Many trees are of historic, scientific or amenity interest.
Historic houses, gardens and sites are often important wildlife habitats too. Some trees and species like owls and bats and their roosts are protected by law.
All trees support a range of other wildlife which either feeds directly on the tree itself, or indirectly on something else which is feeding on the tree.
Even the smallest sapling will have a range of sap-sucking and leaf eating insects attacking it and these in turn will attract other insects, birds and even small mammals which feed on them.
Veteran and ancient trees
As a tree increases in size the wildlife it supports directly and indirectly also increases.
Larger trees provide nesting sites for birds and small mammals such as squirrels. But their value for other wildlife reaches its highest point when they pass maturity and start to become veteran, and then ancient, trees.
Veteran and ancient trees provide a wide range of opportunities for other wildlife, some of which are so specialised that they are only found on certain species of trees which are over 500 years old.
The Ancient Tree Forum has published a series of Ancient Tree Guides:
For more information on ancient trees visit the Ancient Tree Forum website.
UK Biodiversity Action Plan
The UK Biodiversity Action Plan (BAP) is the UK's initiative to maintain and enhance biodiversity. Organisations from across all sectors are committed to achieving the Plan's conservation goals over the next 20 years and beyond.
The Biodiversity Steering Group report, published in 1995, provided the blueprint for implementing BAP. It laid down the process for the targeting of endangered species and habitats, the formation of the action plans and the choice of lead partner and lead agency roles to co-ordinate the implementation of each plan.
The BAP has in place 28 Broad Habitat Statements of natural, semi-natural and urban habitats detailing the current issues affecting them and policies to address them.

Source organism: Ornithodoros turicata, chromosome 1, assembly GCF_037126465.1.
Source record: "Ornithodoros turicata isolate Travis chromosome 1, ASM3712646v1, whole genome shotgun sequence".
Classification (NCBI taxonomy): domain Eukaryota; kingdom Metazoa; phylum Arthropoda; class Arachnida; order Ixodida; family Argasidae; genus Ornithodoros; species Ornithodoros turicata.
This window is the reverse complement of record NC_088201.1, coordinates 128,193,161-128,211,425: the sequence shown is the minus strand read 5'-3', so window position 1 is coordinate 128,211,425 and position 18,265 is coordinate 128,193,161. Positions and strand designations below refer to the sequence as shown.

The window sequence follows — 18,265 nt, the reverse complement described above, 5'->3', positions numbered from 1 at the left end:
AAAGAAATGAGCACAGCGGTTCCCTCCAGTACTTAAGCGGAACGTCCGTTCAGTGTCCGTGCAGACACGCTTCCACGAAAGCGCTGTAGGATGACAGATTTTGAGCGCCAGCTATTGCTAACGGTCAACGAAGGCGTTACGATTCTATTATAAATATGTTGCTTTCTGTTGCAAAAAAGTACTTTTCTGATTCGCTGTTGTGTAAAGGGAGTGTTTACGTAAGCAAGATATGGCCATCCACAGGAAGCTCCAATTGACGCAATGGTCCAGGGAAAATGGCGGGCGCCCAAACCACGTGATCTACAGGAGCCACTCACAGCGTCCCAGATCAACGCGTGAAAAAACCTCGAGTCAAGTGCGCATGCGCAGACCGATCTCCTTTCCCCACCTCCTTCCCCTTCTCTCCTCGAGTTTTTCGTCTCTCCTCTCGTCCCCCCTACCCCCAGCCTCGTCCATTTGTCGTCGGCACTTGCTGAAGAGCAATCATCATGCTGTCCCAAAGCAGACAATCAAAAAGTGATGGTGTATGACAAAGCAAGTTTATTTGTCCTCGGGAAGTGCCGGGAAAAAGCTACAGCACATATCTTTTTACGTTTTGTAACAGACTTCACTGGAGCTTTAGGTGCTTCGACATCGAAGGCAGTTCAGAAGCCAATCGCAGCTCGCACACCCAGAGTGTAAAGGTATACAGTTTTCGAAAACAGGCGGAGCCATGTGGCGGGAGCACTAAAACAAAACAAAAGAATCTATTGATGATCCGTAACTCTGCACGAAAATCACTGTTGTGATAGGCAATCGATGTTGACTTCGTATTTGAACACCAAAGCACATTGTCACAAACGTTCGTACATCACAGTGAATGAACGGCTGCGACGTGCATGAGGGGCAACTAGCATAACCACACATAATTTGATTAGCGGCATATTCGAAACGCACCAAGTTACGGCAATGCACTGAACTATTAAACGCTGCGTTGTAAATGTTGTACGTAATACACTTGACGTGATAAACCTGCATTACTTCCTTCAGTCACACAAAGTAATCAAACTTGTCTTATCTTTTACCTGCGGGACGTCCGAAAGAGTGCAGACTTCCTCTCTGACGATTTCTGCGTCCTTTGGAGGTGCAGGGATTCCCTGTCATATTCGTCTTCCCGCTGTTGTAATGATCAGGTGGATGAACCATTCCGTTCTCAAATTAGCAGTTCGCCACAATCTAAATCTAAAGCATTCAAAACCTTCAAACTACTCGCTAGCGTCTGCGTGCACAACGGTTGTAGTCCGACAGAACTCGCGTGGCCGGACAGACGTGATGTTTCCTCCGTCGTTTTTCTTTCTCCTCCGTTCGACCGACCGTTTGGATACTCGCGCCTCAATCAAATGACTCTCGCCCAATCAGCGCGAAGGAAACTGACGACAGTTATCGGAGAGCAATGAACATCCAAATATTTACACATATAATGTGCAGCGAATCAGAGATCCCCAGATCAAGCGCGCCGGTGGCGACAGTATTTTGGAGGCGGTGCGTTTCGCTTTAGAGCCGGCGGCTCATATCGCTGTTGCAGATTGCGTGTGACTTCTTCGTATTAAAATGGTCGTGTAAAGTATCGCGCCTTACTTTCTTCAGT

The Broad Habitat Statements for trees and woodlands are divided into 'broadleaved, mixed and yew woodland' and 'coniferous woodland' and Priority Habitat Action Plans:
Broadleaved, mixed and yew woodland
- Lowland beech and yew woodland
- Lowland wood-pasture and parkland
- Upland mixed ashwoods
- Upland oakwood
- Wet woodland
More information and further reading on woodland habitats is available on the UK Biodiversity Action Plan website.
National tree week
National Tree Week is the Tree Council's festival to mark the start of the tree planting season, and a nationwide celebration of trees and woods.
National Tree Planting Year 1973 (with its slogan of 'Plant a Tree in 73') led to the founding of the The Tree Council to bring together organisations working for trees. It ran the first National Tree Week in 1975.
Up to a million trees are now planted each year as a result of this annual event, which usually takes place in late November.
Tree planting is a simple operation, but many schemes end in failure due to poor plant handling and aftercare.
Guidelines on the choice of plant stock, ground preparation, timing of planting, plant handling, planting methods, use of stakes and ties and application of mulches are available on request from the Tree Council.
View further information on the Tree Council or National Tree Week on the Tree Council website.
The Great Storm 1987
Millions of trees were felled and many historic parks and gardens badly damaged by the Great Storm of 1987 which swept through southern England. After the Storms reports on the restoration projects grant aided by English Heritage ten years on from 1987.